With so many great comics series to read, it can be difficult remembering what happened in a previous issue as we head into the current one. The Recap Page is here to help readers recall what they need to know as an important new issue looms!

This week, Lazarus makes its long-awaited return with Lazarus #22, as Greg Rucka and Michael Lark take us back to their all-too-plausible future dystopia of warring families, extreme class disparity and immortal assassins. Every piece on the game board is poised to get blown straight off, and a discovery’s been made that may change Forever Carlyle’s life for good…


Lazarus takes place in a world where many of the far-reaching global anxieties of the modern era have been extrapolated out to a logical, if depressing, conclusion. The climate of the world is messed beyond measure; the security state is ever-present and watchful, and all wealth and power is concentrated in a tiny number of elite families.



Each family in this future world has a Lazarus --- diplomat, troubleshooter, assassin and champion, sent out to solve problems for their family and empowered with the best enhancements technology can bring, making them virtually unkillable. They have more in common with each other, but are aware their destiny is to someday die at each other’s hands --- but until then, their minor skirmishes are preferable to all-out war.


All-out war.



The Hock Family poisoned Malcolm Carlyle, the head of the Carlyle Family, using a customized toxin that has stymied the advanced science of the Carlyles. Without their head, the family has been forced onto the back foot in an ongoing war with the Hocks.

After a thrilling sequence where Forever Carlyle appeared to actually be killed, a squad of Serf soldiers (“Serf” being the term for any non-Carlyle persons deemed useful to the Family) were tasked with bringing down critical anti-air installations. They succeeded, and Forever Carlyle was revealed to be alive --- but she’s been skipping crucial medications related to her enhancements, causing people at home to question her loyalty.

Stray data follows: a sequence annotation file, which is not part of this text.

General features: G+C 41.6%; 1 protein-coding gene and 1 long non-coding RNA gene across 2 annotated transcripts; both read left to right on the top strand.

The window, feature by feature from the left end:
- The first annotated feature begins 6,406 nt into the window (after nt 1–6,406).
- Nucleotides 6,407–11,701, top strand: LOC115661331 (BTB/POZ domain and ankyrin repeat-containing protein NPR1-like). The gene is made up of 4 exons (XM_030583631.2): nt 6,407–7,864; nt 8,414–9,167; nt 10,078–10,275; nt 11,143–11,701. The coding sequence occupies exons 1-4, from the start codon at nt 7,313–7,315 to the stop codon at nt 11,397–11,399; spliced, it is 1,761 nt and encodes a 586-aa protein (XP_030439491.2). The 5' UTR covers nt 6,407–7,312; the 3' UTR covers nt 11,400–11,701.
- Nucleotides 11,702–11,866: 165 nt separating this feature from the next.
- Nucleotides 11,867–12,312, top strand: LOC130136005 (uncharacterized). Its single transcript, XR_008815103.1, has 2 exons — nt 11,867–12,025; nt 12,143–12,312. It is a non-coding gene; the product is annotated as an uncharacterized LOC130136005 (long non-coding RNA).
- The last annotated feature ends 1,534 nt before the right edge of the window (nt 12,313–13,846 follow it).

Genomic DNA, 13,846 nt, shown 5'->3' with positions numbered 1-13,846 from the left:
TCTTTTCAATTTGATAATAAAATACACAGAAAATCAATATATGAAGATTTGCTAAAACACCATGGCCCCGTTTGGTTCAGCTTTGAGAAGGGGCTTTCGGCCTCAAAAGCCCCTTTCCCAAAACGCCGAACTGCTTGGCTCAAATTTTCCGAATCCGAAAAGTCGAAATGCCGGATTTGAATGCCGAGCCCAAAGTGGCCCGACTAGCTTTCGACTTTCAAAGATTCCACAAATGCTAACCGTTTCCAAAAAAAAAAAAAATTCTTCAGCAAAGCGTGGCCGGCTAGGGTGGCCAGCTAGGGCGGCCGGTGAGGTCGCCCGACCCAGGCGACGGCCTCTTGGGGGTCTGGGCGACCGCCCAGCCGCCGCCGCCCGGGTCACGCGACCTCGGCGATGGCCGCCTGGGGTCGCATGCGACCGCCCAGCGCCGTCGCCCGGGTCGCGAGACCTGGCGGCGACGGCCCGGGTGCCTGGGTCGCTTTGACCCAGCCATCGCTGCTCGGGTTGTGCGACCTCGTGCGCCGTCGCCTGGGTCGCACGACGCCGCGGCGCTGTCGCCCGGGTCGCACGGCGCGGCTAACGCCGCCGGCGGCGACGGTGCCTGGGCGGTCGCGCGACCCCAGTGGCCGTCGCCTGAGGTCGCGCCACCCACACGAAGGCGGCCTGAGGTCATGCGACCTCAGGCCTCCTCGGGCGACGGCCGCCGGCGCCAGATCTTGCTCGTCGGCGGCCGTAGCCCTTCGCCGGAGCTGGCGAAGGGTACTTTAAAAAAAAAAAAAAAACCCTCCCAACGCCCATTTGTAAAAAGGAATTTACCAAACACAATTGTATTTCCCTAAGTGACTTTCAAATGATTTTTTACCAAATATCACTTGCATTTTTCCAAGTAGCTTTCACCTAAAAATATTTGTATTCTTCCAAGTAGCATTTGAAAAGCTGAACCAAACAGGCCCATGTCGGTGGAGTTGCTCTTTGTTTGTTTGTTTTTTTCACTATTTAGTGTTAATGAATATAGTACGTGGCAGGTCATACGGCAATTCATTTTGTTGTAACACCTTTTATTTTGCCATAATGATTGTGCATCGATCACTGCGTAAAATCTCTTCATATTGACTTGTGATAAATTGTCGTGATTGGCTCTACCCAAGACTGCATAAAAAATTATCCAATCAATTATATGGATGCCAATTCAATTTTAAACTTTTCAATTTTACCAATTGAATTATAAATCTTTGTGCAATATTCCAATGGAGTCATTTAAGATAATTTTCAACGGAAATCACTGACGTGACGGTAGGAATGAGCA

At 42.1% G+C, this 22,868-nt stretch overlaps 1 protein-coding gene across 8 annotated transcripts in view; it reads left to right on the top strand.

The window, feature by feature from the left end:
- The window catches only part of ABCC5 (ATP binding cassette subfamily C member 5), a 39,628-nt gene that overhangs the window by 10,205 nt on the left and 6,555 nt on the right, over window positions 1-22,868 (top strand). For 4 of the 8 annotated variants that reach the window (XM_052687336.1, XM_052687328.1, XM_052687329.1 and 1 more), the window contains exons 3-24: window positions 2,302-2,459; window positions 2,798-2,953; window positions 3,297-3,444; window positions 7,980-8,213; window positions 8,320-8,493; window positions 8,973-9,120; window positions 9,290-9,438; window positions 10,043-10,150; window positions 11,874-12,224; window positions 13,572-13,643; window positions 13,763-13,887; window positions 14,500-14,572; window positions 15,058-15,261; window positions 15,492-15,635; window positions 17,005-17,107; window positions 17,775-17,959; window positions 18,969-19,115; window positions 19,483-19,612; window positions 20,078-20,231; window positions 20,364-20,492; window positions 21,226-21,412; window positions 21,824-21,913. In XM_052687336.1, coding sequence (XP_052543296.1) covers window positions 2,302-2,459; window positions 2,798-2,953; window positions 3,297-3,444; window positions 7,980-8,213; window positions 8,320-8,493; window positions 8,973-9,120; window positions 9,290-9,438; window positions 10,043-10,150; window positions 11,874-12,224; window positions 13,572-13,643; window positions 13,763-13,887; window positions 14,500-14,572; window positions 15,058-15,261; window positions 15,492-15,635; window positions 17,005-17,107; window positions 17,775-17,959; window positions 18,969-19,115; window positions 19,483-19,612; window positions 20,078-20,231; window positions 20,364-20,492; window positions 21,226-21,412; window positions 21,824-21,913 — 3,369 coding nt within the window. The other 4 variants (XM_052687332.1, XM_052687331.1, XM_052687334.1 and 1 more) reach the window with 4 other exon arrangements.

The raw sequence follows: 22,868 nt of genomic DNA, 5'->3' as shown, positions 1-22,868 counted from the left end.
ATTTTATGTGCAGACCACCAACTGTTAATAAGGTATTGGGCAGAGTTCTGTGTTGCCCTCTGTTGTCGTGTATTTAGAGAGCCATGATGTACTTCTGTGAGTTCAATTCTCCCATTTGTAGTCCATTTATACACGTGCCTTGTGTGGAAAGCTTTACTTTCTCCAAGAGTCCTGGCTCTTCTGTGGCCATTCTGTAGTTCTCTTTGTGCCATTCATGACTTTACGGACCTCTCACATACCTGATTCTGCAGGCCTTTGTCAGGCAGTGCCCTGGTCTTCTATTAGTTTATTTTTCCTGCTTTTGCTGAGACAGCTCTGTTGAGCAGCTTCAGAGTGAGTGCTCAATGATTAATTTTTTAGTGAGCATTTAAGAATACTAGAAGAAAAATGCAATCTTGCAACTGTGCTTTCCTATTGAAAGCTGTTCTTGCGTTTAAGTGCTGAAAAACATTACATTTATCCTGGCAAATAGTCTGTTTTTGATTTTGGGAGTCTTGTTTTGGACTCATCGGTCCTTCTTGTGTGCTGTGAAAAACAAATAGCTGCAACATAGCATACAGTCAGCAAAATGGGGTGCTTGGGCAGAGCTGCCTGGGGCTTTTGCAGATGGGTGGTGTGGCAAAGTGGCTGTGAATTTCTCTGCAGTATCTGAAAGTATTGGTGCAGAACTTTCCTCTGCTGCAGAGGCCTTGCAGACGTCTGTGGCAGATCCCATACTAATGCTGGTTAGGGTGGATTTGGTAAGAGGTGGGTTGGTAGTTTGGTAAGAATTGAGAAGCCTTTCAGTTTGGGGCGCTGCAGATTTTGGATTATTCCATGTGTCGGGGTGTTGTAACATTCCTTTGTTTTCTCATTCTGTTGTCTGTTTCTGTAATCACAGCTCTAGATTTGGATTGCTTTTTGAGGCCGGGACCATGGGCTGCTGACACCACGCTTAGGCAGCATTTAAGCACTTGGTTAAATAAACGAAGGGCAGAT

Johanna Carlyle secured more political power for herself, and establishing herself as the one to really never trust, in a family full of people to never trust. Then the series’ biggest twist dropped.

Throughout the series, there have been a series of flashbacks to a young Forever Carlyle meeting with, and being trained by, her family and her father, who is very careful to manipulate her into feeling just enough like his daughter that she’ll be loyal, but not enough like a daughter that she forgets her place as a tool of the family. They've been adeptly told flashbacks, helping us to sympathize with a young Forever and the abnormal childhood she was forced into having.



At the end of the last issue? This happened.



There was never just one Forever. They were never flashbacks at all.


Whatever is the step up from all-out war. All-Out War 2.

Adult Forever is missing, and the Family is just unstable enough that they may cut her loose. And on the larger scale, the recent conflict threatens to plunge all fifteen of the world’s Families into warfare.

It’s a good thing Lazarus is as good as it is, because between Rucka’s meticulous and depressing research and plotting, Lark’s stark and bloody storytelling, and the washed-out, perpetually polluted colors of Santi Arcas, Lazarus is a tough book to read sometimes. But good trumps tough, and its return is welcome.


Lazarus #22 is available at finer comic books stores on June 15th, 2016.